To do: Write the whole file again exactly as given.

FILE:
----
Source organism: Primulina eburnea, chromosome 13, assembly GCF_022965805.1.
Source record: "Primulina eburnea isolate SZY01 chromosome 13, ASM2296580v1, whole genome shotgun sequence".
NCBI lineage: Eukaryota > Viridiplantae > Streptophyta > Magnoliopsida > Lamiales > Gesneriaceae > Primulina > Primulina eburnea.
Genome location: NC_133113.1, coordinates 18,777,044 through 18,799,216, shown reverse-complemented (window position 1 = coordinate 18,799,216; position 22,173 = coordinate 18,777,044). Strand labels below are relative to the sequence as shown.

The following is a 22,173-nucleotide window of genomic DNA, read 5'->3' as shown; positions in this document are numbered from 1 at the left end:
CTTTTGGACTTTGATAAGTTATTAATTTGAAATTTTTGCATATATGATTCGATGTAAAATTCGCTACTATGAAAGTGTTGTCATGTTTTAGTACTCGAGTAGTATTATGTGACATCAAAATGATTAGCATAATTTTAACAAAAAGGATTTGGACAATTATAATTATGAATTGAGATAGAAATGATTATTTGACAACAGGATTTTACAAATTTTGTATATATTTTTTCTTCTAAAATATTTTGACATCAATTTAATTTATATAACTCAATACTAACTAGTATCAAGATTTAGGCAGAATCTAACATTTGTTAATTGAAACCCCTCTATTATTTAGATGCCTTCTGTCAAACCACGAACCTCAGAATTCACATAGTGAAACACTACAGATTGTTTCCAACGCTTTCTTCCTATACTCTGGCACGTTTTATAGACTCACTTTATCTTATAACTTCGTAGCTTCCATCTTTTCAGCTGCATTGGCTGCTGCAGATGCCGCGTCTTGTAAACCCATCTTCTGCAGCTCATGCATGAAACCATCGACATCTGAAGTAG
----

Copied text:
Source organism: Primulina eburnea, chromosome 13, assembly GCF_022965805.1.
Source record: "Primulina eburnea isolate SZY01 chromosome 13, ASM2296580v1, whole genome shotgun sequence".
NCBI lineage: Eukaryota > Viridiplantae > Streptophyta > Magnoliopsida > Lamiales > Gesneriaceae > Primulina > Primulina eburnea.
Genome location: NC_133113.1, coordinates 18,777,044 through 18,799,216, shown reverse-complemented (window position 1 = coordinate 18,799,216; position 22,173 = coordinate 18,777,044). Strand labels below are relative to the sequence as shown.

The following is a 22,173-nucleotide window of genomic DNA, read 5'->3' as shown; positions in this document are numbered from 1 at the left end:
CTTTTGGACTTTGATAAGTTATTAATTTGAAATTTTTGCATATATGATTCGATGTAAAATTCGCTACTATGAAAGTGTTGTCATGTTTTAGTACTCGAGTAGTATTATGTGACATCAAAATGATTAGCATAATTTTAACAAAAAGGATTTGGACAATTATAATTATGAATTGAGATAGAAATGATTATTTGACAACAGGATTTTACAAATTTTGTATATATTTTTTCTTCTAAAATATTTTGACATCAATTTAATTTATATAACTCAATACTAACTAGTATCAAGATTTAGGCAGAATCTAACATTTGTTAATTGAAACCCCTCTATTATTTAGATGCCTTCTGTCAAACCACGAACCTCAGAATTCACATAGTGAAACACTACAGATTGTTTCCAACGCTTTCTTCCTATACTCTGGCACGTTTTATAGACTCACTTTATCTTATAACTTCGTAGCTTCCATCTTTTCAGCTGCATTGGCTGCTGCAGATGCCGCGTCTTGTAAACCCATCTTCTGCAGCTCATGCATGAAACCATCGACATCTGAAGTAG